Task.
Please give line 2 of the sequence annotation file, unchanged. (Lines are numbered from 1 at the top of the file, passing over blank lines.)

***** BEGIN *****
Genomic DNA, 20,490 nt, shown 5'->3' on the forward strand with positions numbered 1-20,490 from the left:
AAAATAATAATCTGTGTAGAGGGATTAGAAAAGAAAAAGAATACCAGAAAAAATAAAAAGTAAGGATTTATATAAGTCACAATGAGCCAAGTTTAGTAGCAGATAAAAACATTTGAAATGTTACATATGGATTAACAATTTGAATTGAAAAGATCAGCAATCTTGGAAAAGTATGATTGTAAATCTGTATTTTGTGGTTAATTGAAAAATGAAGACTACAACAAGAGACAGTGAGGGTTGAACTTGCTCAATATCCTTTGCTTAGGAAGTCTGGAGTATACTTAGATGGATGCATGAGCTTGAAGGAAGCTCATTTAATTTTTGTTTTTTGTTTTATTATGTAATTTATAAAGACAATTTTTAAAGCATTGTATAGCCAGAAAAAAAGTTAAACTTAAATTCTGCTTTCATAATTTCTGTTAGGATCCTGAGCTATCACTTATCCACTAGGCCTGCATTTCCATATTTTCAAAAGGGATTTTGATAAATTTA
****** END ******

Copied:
AAAATAATAATCTGTGTAGAGGGATTAGAAAAGAAAAAGAATACCAGAAAAAATAAAAAGTAAGGATTTATATAAGTCACAATGAGCCAAGTTTAGTAGCAGATAAAAACATTTGAAATGTTACATATGGATTAACAATTTGAATTGAAAAGATCAGCAATCTTGGAAAAGTATGATTGTAAATCTGTATTTTGTGGTTAATTGAAAAATGAAGACTACAACAAGAGACAGTGAGGGTTGAACTTGCTCAATATCCTTTGCTTAGGAAGTCTGGAGTATACTTAGATGGATGCATGAGCTTGAAGGAAGCTCATTTAATTTTTGTTTTTTGTTTTATTATGTAATTTATAAAGACAATTTTTAAAGCATTGTATAGCCAGAAAAAAAGTTAAACTTAAATTCTGCTTTCATAATTTCTGTTAGGATCCTGAGCTATCACTTATCCACTAGGCCTGCATTTCCATATTTTCAAAAGGGATTTTGATAAATTTA